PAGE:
• The first error is that Navy pilots cannot know a flying object’s speed or acceleration without knowing whether these were little things seen up close, or bigger things farther away. Former NASA engineer James Oberg says, “The bizarre events reported by Navy pilots are not ‘observations’; they are interpretations of what the raw observations might mean.”

• The second error is that when a scientist cannot explain something, they go to the supernatural explanation or an “act of God”. The same thing is happening with UFOs, with alien visitors being used to fill gaps in our understanding of the latest detection technology, the sky and human vision. Extraterrestrial visitors and gods fall into the same category of unscientific explanation because they haven’t shown themselves to humanity in a coherent enough way for claims about them to be tested.

• The arguments for extraterrestrial UFOs falsely equate the possibility that extraterrestrial life exists with the plausibility that it’s visiting us. Yes, there are other planets out there, and some might harbor life forms. But why should we assume they’d want to come here? Are we really that exciting?

• Many UFOs have been explained scientifically. The Air Force conducted studies starting in 1947, and continuing through the 1960’s, when the matter was turned over to a panel of civilian scientists headed by physicist Edward Condon at the University of Colorado. The committee explained most of the outstanding cases as reflections, equipment glitches, balloons, astronomical phenomena and human-built craft. So what about the unexplained cases?

• Len Finegold, a retired UC physics professor who consulted on a few Condon cases says there are plenty of unexplained phenomena left in physics, “so we’re used to that.” Mysteries of life may one day be solved, but in the meantime, let’s get comfortable with the gaps.

[Editor’s Note]    This is a hard core Deep State response to the UFO phenomenon, which the government has maintained since the 1940’s. They roll out their greatest hits of half-baked, irrational arguments to prove that UFOs and aliens do not exist. First, experienced Navy pilots have no idea what they are looking at. Second, the ignorant public tends to attribute outrageous religious or supernatural explanations to natural but as yet undiscovered phenomenon. Thirdly, the government has thoroughly and scientifically examined the UFO phenomenon and proclaimed that there is nothing to it. Lastly – and this is the best one – why would any extraterrestrial want to come here? It appears that the Deep State has shifted its ‘deny and cover-up’ strategy from all-out ridicule to a reasoned argument that we’re all just a bunch of idiots who should leave the heavy thinking to the ‘experts’.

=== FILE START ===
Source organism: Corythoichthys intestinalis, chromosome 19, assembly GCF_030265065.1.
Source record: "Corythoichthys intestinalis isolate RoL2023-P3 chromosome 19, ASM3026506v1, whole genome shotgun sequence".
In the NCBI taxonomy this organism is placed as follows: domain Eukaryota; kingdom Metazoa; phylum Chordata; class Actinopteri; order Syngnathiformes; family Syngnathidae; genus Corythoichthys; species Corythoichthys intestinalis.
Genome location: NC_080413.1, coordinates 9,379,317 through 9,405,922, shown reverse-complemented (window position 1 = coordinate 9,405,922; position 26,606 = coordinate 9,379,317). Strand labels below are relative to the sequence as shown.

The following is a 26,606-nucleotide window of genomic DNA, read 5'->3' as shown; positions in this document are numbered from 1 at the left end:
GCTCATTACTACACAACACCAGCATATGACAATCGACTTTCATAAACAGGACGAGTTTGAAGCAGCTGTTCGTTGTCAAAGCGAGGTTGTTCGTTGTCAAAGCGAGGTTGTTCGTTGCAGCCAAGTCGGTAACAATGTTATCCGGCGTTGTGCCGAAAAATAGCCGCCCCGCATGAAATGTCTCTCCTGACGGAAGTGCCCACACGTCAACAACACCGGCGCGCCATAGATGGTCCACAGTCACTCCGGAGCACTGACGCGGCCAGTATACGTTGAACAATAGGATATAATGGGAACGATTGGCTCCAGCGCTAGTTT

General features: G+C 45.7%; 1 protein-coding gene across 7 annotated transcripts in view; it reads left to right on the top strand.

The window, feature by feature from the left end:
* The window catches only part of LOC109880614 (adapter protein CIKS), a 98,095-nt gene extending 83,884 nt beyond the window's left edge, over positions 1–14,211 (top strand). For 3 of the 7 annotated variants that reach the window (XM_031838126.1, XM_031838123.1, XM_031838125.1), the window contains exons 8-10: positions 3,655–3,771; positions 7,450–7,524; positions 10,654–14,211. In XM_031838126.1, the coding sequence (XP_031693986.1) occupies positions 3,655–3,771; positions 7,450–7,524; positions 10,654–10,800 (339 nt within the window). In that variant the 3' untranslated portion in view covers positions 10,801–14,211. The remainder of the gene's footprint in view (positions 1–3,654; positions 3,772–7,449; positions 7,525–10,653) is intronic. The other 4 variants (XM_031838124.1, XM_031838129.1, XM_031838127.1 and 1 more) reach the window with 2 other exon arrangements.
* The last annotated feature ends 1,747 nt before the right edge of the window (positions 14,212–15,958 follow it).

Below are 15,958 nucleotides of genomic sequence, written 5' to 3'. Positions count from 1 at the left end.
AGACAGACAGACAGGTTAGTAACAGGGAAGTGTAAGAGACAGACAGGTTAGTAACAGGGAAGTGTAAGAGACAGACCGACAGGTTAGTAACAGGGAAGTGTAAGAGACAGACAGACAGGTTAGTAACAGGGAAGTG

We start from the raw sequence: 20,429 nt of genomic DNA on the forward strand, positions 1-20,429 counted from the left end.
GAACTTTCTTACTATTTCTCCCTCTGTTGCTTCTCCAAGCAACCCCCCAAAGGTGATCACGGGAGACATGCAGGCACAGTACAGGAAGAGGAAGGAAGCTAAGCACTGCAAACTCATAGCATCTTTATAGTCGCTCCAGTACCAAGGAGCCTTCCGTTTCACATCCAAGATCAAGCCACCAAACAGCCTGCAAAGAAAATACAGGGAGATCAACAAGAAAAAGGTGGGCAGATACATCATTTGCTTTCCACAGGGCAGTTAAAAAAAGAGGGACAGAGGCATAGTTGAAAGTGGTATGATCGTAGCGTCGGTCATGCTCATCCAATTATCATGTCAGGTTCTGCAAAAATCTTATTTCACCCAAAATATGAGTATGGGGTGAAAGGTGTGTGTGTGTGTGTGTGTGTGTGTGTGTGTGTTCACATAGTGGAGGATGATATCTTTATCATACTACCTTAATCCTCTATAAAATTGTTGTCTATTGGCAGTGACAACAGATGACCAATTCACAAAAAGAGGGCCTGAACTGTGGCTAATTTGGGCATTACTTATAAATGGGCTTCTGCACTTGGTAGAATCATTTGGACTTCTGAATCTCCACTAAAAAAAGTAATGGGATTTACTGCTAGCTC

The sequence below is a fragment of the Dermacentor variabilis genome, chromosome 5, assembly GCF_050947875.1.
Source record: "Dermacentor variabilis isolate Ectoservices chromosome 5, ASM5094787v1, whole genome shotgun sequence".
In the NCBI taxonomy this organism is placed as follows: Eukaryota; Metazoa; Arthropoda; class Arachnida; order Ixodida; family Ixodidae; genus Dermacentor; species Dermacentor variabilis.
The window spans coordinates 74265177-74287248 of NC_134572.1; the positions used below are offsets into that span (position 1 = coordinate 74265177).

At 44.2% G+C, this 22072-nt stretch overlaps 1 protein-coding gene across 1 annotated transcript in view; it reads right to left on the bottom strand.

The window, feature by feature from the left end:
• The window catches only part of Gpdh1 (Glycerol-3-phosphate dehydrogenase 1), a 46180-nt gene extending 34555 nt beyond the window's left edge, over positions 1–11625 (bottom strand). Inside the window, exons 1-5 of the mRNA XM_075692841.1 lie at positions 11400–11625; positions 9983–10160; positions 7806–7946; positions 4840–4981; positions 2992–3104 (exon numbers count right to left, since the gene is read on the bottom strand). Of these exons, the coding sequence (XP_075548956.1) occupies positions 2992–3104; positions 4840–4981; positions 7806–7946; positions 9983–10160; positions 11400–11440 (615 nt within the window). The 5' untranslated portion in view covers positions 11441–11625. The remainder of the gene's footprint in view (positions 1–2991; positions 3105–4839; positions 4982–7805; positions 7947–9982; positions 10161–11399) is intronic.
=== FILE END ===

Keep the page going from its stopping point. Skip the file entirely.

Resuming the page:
If you’re reluctant to believe the latest round of media claims that alien spacecraft are lurking around our airspace and surprising Navy pilots, well, you are not alone.

The New York Times leaned toward aliens as the reason Navy pilots have seen unexplained flying objects, and the Washington Post made a similar case in its news coverage followed by a guest editorial: “UFOs exist and everyone needs to adjust to that fact.” Others followed suit. Congress is getting classified briefings.

But the pro-extraterrestrial visitation arguments rest on two serious errors. One is the confusion of observations with interpretations, and the other is a slight twist on an error called god of the gaps. The UFO sightings should be investigated in a scientific way, but the errors are undermining the effort.

The first error made in most of the news coverage was to claim that Navy pilots observed craft that accelerated, rose upwards or turned faster than was physically possible. But pilots can’t know any object’s speed or acceleration without knowing whether these were little things, seen close up, or bigger things, that were farther away. It’s just one clue that the vocabulary is being blurred.

James Oberg, a former NASA engineer turned space journalist, pointed out: “The bizarre events reported by Navy pilots are not ‘observations’; they are interpretations of what the raw observations might mean.” To start an investigation from a conclusion rather than from data is, he says, “a recipe for confusion and frustration and dead-ended detours.” 1

The other error cropped up many times when I wrote newspaper stories about evolution. Readers would sometimes write in to argue that if scientists couldn’t completely explain some phenomenon – say, the origin of DNA – then it must be an act of God. Theologians sometimes use the term “god of the gaps” to describe the erroneous use of supernatural explanations for natural phenomena that aren’t yet explained. The same thing is happening with UFOs, with alien visitors being used to fill gaps in our understanding of the latest detection technology, the sky and human vision.

READ ENTIRE ARTICLE

 

FAIR USE NOTICE: This page contains copyrighted material the use of which has not been specifically authorized by the copyright owner. ExoNews.org distributes this material for the purpose of news reporting, educational research, comment and criticism, constituting Fair Use under 17 U.S.C § 107. Please contact the Editor at ExoNews with any copyright issue.

Copyright © 2019 Exopolitics Institute News Service. All Rights Reserved.